by Evan Welsh (@evanswelsh15)
Ever since Alex Giannascoli added the parenthetical name to his prolific DIY-bedroom project before the release of his 2017 album Rocket, it seems as though he has set forth on the project of creating art that can only really be categorized as his. On Rocket, and now House of Sugar, Giannascoli takes listeners exactly where he wants them to go—he is the one in charge and the option of listening to a (Sandy) Alex G song as just another haphazardly thrown together cut from a Bandcamp indie artist is no longer on the table. Amongst a sea of other things that this album unveils itself to be on different listens, House of Sugar is a shrine to indulgence that only rewards those who decide to take part in its unsuspecting lavishness.
In just under 40 minutes, Giannascoli has constructed something that feels incredibly vast and ready to explore. There is a remarkable amount to sink one’s teeth into here. Each track at once expresses themselves as Frankenstein-esque amalgamations of influence and intricately formed pop songs by an artist with a voice all unto themselves. Even when Giannascoli’s expressionistic sounds can come off initially opaque, there is an immensely accessible core to nearly all of House of Sugar.
The experimentation that was trojan horsed into the middle section of Rocket has begun seeping further into Giannascoli’s writing—House of Sugar, with the inclusion of some pure Americana cuts, is mostly defined by the clever mixing of that Americana aesthetic with the further-left-field sonic landscapes Alex seems so captivated by. House of Sugar still weaves in and out of musical style, enlisting different influences and interests where Giannascoli sees fit, but on the whole, the sonic patchwork of (Sandy) Alex G is being sinched ever tighter on this album, making it his most cohesive statement to date.
Moments of astounding beauty, and even optimism, pierce through the overall somber tone of the music and lyrics. Each of the four songs that open the album display this, as Giannascoli sings about overdosing and inescapable demons, with the chorus and climax of “Gretel” standing as the premier example of finding magnificence within worry and grief. As the album continues on its cyclical journey of hope and remorse, Giannascoli musically ventures further into worlds of electronics, which leads listeners into the whirling “Near,” the jittery instrumental, “Project 2,” and the emphatic “Bad Man.” The album reintroduces more air into the mix and returns to primarily organic sounds for its final act, which features a grouping of slower, balladic songs. After wandering in and out of solitude for its entirety, House of Sugar’s epilogue grants listeners some resolution in empathy and community with a live recording of the spectacular, radiant “SugarHouse.”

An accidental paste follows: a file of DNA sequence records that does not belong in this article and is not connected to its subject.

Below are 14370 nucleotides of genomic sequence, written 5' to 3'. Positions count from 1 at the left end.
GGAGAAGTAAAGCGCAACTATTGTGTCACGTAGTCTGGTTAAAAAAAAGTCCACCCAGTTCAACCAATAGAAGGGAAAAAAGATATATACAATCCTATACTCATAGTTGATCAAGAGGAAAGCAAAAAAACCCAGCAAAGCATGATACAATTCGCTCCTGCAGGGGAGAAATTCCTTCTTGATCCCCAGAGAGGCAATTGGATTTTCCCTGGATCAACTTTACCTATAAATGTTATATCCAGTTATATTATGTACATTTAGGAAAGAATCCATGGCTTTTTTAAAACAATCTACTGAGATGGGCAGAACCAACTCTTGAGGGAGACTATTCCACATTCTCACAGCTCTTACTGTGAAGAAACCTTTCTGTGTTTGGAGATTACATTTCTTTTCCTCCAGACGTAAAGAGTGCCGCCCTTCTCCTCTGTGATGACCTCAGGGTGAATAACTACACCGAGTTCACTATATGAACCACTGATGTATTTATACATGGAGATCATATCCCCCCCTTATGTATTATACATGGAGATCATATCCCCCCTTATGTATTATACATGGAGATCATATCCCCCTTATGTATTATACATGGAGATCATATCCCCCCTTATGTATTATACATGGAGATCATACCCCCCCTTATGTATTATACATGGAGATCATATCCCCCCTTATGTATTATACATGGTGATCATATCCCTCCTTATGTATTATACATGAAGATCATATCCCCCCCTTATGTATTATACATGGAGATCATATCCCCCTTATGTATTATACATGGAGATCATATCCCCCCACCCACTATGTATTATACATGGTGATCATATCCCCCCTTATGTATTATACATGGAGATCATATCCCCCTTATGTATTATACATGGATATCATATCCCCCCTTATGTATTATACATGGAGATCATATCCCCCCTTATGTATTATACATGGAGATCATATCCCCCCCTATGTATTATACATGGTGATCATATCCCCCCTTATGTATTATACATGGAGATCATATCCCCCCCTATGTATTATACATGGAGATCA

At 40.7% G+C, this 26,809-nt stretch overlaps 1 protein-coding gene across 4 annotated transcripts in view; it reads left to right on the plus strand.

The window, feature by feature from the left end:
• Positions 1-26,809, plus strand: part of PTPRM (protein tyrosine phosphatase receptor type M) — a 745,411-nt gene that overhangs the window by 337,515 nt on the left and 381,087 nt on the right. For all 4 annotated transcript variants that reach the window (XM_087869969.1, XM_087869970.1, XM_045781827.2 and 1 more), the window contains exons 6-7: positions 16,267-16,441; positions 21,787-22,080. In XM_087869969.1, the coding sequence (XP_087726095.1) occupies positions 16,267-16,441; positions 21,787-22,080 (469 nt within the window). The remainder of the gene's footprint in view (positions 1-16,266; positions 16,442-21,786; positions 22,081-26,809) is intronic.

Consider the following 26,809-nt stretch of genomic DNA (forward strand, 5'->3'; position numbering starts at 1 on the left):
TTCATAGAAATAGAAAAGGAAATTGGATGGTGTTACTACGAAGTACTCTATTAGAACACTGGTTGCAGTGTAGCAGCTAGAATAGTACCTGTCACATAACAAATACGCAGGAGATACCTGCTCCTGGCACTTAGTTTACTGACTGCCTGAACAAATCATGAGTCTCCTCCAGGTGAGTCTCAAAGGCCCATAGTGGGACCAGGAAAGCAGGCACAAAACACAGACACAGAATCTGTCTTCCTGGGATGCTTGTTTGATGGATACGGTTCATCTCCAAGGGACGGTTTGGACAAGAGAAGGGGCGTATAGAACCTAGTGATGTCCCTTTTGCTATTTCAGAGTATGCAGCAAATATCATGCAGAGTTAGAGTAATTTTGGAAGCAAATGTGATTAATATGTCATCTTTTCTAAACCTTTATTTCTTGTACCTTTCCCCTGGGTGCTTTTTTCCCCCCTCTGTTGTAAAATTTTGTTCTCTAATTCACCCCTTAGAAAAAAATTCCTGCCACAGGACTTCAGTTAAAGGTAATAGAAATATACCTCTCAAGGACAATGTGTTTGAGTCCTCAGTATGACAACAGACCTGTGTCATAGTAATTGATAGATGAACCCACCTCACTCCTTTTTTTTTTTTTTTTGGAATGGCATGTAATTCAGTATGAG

House of Sugar showcases Giannascoli’s most confident, most assured version of himself as a creator. His last two records don’t feel like they are necessarily massive jumps from one another; however, compared to the myriad releases that preceded his name change, House of Sugar is simply on a different plateau of artistry.
Throughout the album, Giannascoli waxes poetic in a rural crow about indulgence and consequence, and the wistfulness and regret that is inextricably linked with those things—ultimately, the feeling House of Sugar leaves listeners with is one of acceptance of their character, and all the broken and lost pieces from which it is composed.